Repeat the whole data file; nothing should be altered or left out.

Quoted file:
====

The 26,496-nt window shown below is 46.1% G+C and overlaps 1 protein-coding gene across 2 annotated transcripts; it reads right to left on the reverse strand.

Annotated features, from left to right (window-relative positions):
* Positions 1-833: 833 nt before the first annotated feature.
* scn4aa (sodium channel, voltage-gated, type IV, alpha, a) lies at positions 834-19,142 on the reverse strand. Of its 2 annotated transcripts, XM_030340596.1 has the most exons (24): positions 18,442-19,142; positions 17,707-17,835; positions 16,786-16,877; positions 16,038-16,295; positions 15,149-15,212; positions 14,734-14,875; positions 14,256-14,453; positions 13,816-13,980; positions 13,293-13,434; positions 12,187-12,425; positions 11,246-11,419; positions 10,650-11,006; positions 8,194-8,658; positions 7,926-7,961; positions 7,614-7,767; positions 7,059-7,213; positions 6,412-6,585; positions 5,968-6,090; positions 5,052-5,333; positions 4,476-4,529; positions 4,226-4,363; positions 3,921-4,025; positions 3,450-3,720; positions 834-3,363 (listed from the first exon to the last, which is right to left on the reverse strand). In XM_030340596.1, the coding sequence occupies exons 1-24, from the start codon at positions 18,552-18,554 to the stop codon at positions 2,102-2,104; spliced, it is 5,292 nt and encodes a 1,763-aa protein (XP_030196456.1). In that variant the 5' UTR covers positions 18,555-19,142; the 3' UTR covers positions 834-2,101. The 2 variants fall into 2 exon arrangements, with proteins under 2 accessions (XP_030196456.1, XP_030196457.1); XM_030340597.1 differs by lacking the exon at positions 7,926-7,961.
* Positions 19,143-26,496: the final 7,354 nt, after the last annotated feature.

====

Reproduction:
The 26,496-nt window shown below is 46.1% G+C and overlaps 1 protein-coding gene across 2 annotated transcripts; it reads right to left on the reverse strand.

Annotated features, from left to right (window-relative positions):
* Positions 1-833: 833 nt before the first annotated feature.
* scn4aa (sodium channel, voltage-gated, type IV, alpha, a) lies at positions 834-19,142 on the reverse strand. Of its 2 annotated transcripts, XM_030340596.1 has the most exons (24): positions 18,442-19,142; positions 17,707-17,835; positions 16,786-16,877; positions 16,038-16,295; positions 15,149-15,212; positions 14,734-14,875; positions 14,256-14,453; positions 13,816-13,980; positions 13,293-13,434; positions 12,187-12,425; positions 11,246-11,419; positions 10,650-11,006; positions 8,194-8,658; positions 7,926-7,961; positions 7,614-7,767; positions 7,059-7,213; positions 6,412-6,585; positions 5,968-6,090; positions 5,052-5,333; positions 4,476-4,529; positions 4,226-4,363; positions 3,921-4,025; positions 3,450-3,720; positions 834-3,363 (listed from the first exon to the last, which is right to left on the reverse strand). In XM_030340596.1, the coding sequence occupies exons 1-24, from the start codon at positions 18,552-18,554 to the stop codon at positions 2,102-2,104; spliced, it is 5,292 nt and encodes a 1,763-aa protein (XP_030196456.1). In that variant the 5' UTR covers positions 18,555-19,142; the 3' UTR covers positions 834-2,101. The 2 variants fall into 2 exon arrangements, with proteins under 2 accessions (XP_030196456.1, XP_030196457.1); XM_030340597.1 differs by lacking the exon at positions 7,926-7,961.
* Positions 19,143-26,496: the final 7,354 nt, after the last annotated feature.